Tony Karrer said...

Brynna - well said. I believe the assumption being made is that they are somehow not capable of maintaining quality on their own?

In fairness, often the objection is closely associated with policies, procedures, etc. that have compliance, regulatory, liability aspects to them. In these cases, you do need moderation of the content. Of course, to Brynna's point - that just means put in moderation capabilities for the community.

dmcoxe said...

I think what we see with your commenter is the endgame in the battle between traditional training and the new world of knowledge building. Standing here with feet on both sides of the field of battle I can commiserate with the poster who frets over the quality of the information being built by both the experts and the learners together. Many of today's experts are not savvy with the web 2.0 world. And many in the corporate world correlate quality with slick appearances. Web 2.0 is not meant to be slick, but to facilitate communcation.

On the other hand I have seen multiple instances where companies drink the rapid design kool-aid, buy a copy of Adobe Presenter, and convert mind numbing PowerPoint presentations into a "courseware" and role it out as elearning. The learning they desire is lost within the detritus of the line upon line of text on the slide. And no one - not digital "natives" or digital "immigrants" - have the patience to sit through this stuff.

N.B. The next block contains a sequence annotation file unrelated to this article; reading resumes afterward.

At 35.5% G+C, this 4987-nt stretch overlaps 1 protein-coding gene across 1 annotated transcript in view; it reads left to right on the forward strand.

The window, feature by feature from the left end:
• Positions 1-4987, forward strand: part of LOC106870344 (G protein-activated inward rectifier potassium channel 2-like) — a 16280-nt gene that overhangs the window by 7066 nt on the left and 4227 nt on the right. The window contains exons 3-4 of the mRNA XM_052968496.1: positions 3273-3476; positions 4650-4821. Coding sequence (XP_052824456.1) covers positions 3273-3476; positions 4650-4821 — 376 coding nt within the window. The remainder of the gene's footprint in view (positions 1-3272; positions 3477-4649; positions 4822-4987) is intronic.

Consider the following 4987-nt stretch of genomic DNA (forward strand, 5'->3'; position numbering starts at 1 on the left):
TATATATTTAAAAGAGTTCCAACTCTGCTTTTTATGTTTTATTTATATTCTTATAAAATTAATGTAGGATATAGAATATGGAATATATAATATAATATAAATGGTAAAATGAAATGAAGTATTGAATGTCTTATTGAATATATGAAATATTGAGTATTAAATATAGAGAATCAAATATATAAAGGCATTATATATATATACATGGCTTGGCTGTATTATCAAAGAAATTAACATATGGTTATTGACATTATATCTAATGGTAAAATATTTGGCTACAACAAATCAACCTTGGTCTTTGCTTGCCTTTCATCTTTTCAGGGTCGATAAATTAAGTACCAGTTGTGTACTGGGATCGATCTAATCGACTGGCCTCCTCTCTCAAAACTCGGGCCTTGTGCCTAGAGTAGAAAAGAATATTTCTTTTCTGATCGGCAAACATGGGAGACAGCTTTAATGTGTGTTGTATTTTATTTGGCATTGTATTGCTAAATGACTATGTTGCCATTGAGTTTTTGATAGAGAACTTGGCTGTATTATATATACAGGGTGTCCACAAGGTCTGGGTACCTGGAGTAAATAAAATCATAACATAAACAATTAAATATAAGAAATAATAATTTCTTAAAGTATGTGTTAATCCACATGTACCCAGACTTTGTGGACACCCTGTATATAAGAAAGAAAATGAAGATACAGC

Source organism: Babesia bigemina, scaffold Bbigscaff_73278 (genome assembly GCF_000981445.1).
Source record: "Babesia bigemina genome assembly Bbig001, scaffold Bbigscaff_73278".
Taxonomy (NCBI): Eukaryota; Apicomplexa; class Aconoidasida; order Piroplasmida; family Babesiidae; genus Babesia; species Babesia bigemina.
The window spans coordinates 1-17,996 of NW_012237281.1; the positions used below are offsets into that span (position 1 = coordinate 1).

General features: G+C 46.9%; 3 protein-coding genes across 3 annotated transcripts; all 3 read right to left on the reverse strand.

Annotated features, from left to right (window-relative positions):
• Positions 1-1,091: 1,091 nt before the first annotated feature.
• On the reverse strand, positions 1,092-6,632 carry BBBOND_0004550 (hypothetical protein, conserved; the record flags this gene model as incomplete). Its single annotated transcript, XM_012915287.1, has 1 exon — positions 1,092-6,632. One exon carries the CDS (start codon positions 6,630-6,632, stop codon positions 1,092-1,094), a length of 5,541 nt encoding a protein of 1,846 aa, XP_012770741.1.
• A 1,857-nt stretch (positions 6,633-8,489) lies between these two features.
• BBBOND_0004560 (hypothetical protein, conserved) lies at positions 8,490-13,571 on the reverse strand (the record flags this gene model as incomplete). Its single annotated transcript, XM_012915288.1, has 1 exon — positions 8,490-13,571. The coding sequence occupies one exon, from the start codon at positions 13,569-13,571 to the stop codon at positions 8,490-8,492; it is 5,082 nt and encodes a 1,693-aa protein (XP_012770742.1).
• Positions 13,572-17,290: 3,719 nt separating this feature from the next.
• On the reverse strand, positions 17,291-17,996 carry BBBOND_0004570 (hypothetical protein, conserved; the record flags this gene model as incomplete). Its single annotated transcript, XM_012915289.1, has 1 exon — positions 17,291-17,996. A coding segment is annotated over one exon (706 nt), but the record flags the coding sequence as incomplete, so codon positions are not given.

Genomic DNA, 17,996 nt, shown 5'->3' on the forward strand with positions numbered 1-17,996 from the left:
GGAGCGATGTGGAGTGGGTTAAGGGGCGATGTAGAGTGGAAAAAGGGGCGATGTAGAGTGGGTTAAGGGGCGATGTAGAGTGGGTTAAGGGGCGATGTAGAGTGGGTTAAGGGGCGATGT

That said, I think it is incumbent upon us to find the happy medium between these two sides because there is something to be said about having the expert present a topical overview to give the learner a frame of reference in which to further explore and learn the topic information. But there must be performance support tools that are NOT buried inside an LMS that the learner can access at any time and that includes the experts themselves.

Paul Left said...

There's a big difference between what happens at a university and what happens in workplace performance support.

Quality remains important for a university - it's just that how we define quality needs a major change if we are to make effective use of Web 2.0 technology as well as meet the needs of students and other stakeholders.